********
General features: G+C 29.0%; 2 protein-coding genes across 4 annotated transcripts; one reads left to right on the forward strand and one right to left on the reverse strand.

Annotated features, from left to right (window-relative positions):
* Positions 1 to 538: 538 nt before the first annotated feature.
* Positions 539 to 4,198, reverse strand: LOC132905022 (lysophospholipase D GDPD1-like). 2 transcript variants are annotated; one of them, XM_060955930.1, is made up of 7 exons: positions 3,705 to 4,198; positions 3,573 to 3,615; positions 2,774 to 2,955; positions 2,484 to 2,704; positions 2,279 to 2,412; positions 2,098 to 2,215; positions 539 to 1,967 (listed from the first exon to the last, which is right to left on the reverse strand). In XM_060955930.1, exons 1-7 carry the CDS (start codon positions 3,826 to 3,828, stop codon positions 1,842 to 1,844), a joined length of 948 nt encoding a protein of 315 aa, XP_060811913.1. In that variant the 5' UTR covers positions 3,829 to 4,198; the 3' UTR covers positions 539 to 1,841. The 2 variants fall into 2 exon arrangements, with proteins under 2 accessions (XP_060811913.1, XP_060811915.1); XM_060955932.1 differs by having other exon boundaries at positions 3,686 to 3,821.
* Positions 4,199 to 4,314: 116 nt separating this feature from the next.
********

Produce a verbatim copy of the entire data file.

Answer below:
General features: G+C 29.0%; 2 protein-coding genes across 4 annotated transcripts; one reads left to right on the forward strand and one right to left on the reverse strand.

Annotated features, from left to right (window-relative positions):
* Positions 1 to 538: 538 nt before the first annotated feature.
* Positions 539 to 4,198, reverse strand: LOC132905022 (lysophospholipase D GDPD1-like). 2 transcript variants are annotated; one of them, XM_060955930.1, is made up of 7 exons: positions 3,705 to 4,198; positions 3,573 to 3,615; positions 2,774 to 2,955; positions 2,484 to 2,704; positions 2,279 to 2,412; positions 2,098 to 2,215; positions 539 to 1,967 (listed from the first exon to the last, which is right to left on the reverse strand). In XM_060955930.1, exons 1-7 carry the CDS (start codon positions 3,826 to 3,828, stop codon positions 1,842 to 1,844), a joined length of 948 nt encoding a protein of 315 aa, XP_060811913.1. In that variant the 5' UTR covers positions 3,829 to 4,198; the 3' UTR covers positions 539 to 1,841. The 2 variants fall into 2 exon arrangements, with proteins under 2 accessions (XP_060811913.1, XP_060811915.1); XM_060955932.1 differs by having other exon boundaries at positions 3,686 to 3,821.
* Positions 4,199 to 4,314: 116 nt separating this feature from the next.